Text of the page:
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San Antonio city council gets a breakdown of the proposed $2.9 billion dollars

SAN ANTONIO (KTSA News) – City Manager Erik Walsh breaks down the proposed $2.9 million dollar budget for city council and he got some questions about putting the squeeze on the San Antonio Water System.

Walsh says SAWS is being asked to increase its transfer of revenue to the city from 2.7 percent to 4 percent, which amounts to about $10 million dollars. That raised some eyebrows during Thursday’s presentation with several council members questioning how SAWS could have that much extra cash lying around.

Councilman Clayton Perry noted SAWS customers had their rates go up not too long ago. He recalled their argument for raising fees “so that we could contend with that EPA consent decree and our water supply, including Vista Ridge, to prepare for that.”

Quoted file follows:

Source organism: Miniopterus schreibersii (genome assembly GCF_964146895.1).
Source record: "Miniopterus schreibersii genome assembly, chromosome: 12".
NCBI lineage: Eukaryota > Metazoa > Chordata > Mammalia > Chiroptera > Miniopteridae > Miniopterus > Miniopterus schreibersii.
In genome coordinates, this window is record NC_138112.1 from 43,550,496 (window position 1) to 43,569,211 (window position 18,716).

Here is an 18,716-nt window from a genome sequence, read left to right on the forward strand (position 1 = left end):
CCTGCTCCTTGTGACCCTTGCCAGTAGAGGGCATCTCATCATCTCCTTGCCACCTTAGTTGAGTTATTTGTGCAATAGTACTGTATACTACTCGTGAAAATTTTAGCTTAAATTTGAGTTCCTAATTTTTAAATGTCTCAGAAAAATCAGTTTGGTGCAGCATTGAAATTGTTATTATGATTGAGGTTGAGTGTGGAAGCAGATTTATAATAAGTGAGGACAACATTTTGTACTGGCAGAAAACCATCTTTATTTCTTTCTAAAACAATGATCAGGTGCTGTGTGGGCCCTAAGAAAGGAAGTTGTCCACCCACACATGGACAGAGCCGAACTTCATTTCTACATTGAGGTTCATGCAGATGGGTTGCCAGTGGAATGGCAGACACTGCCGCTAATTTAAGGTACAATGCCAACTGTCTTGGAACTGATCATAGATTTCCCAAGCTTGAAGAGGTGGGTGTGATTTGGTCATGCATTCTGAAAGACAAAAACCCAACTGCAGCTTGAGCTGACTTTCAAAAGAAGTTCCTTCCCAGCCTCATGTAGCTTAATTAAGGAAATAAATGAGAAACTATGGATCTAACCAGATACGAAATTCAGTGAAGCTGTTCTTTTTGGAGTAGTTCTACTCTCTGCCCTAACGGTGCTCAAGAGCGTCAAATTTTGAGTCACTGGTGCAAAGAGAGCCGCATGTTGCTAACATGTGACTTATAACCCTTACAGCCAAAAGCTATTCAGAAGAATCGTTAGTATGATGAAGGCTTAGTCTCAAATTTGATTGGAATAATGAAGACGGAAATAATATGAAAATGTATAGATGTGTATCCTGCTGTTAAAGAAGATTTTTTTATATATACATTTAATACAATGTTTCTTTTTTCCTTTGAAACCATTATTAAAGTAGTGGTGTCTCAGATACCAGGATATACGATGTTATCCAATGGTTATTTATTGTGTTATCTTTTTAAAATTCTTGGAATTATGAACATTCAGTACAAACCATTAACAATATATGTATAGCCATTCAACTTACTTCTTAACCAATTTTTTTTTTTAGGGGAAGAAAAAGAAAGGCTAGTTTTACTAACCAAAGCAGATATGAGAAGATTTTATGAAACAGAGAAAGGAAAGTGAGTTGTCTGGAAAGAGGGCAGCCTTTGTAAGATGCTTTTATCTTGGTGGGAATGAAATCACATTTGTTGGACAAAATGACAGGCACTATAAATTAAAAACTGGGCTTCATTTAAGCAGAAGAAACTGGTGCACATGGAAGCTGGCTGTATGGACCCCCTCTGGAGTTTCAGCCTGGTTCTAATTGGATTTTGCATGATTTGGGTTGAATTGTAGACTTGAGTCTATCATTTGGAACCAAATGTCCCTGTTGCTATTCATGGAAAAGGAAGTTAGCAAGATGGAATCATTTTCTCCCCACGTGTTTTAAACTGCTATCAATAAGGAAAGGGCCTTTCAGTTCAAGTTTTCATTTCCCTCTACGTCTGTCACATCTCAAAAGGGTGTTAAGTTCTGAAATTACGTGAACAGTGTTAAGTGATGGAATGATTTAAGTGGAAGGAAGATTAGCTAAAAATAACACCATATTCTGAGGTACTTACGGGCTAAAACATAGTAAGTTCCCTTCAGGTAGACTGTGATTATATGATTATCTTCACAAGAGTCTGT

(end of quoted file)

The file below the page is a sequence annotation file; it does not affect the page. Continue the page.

He voted against that SAWS rate hike.

“And what are we doing now? The city is robbing that account because there’s a perceived lack of funds to operate our 2020 budget and general fund,” said Perry.

Councilwoman Shirley Gonzales questioned how transferring that extra $10 million dollars would affect SAWS projects.

A couple of council members also questioned why the budget includes more than half-a-million-dollars for 4 staff members to work on the Paid Sick Leave program when there’s uncertainty about whether it will actually go into effect. Implementation of San Antonio’s ordinance has been delayed from August to December.  A similar ordinance in Austin is pending review by the Texas Supreme Court after being ruled unconstitutional by a lower court.

Mayor Ron Nirenberg says this is probably the most difficult budget city staff has worked on in many years.

“I’m pleased that the proposal includes no property tax rate increase while accounting for our new  homestead exemption that Councilman Perry and Councilman Courage had been championing for quite some time,” said Nirenberg.  The homestead exemption amounts to about $28 a year for San Antonio homeowners.

You can have your say at workshops and public hearings  before the council votes on the proposed city budget September 12.


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